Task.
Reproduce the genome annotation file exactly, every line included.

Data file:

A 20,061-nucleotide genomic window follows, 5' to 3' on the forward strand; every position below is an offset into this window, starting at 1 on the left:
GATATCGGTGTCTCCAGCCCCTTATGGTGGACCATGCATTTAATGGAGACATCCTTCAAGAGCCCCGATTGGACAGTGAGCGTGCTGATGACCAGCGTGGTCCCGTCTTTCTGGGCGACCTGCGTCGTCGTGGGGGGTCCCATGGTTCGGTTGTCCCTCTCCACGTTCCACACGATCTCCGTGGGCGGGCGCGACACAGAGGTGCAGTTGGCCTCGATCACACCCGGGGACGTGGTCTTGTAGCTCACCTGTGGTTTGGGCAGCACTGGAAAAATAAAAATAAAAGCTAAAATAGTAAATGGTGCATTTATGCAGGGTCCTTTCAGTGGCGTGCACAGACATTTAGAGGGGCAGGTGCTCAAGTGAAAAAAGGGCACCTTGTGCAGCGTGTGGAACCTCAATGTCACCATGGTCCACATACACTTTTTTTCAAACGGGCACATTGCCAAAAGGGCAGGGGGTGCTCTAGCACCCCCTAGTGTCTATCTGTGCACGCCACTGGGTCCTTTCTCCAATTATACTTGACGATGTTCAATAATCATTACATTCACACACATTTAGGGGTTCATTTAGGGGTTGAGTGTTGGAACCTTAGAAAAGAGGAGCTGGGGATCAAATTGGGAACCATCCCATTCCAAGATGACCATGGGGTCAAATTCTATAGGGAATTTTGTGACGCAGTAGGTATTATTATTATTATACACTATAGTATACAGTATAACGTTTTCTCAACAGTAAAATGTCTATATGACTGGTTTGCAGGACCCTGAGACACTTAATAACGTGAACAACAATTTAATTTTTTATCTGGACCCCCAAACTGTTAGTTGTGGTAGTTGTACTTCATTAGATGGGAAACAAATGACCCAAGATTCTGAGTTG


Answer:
A 20,061-nucleotide genomic window follows, 5' to 3' on the forward strand; every position below is an offset into this window, starting at 1 on the left:
GATATCGGTGTCTCCAGCCCCTTATGGTGGACCATGCATTTAATGGAGACATCCTTCAAGAGCCCCGATTGGACAGTGAGCGTGCTGATGACCAGCGTGGTCCCGTCTTTCTGGGCGACCTGCGTCGTCGTGGGGGGTCCCATGGTTCGGTTGTCCCTCTCCACGTTCCACACGATCTCCGTGGGCGGGCGCGACACAGAGGTGCAGTTGGCCTCGATCACACCCGGGGACGTGGTCTTGTAGCTCACCTGTGGTTTGGGCAGCACTGGAAAAATAAAAATAAAAGCTAAAATAGTAAATGGTGCATTTATGCAGGGTCCTTTCAGTGGCGTGCACAGACATTTAGAGGGGCAGGTGCTCAAGTGAAAAAAGGGCACCTTGTGCAGCGTGTGGAACCTCAATGTCACCATGGTCCACATACACTTTTTTTCAAACGGGCACATTGCCAAAAGGGCAGGGGGTGCTCTAGCACCCCCTAGTGTCTATCTGTGCACGCCACTGGGTCCTTTCTCCAATTATACTTGACGATGTTCAATAATCATTACATTCACACACATTTAGGGGTTCATTTAGGGGTTGAGTGTTGGAACCTTAGAAAAGAGGAGCTGGGGATCAAATTGGGAACCATCCCATTCCAAGATGACCATGGGGTCAAATTCTATAGGGAATTTTGTGACGCAGTAGGTATTATTATTATTATACACTATAGTATACAGTATAACGTTTTCTCAACAGTAAAATGTCTATATGACTGGTTTGCAGGACCCTGAGACACTTAATAACGTGAACAACAATTTAATTTTTTATCTGGACCCCCAAACTGTTAGTTGTGGTAGTTGTACTTCATTAGATGGGAAACAAATGACCCAAGATTCTGAGTTG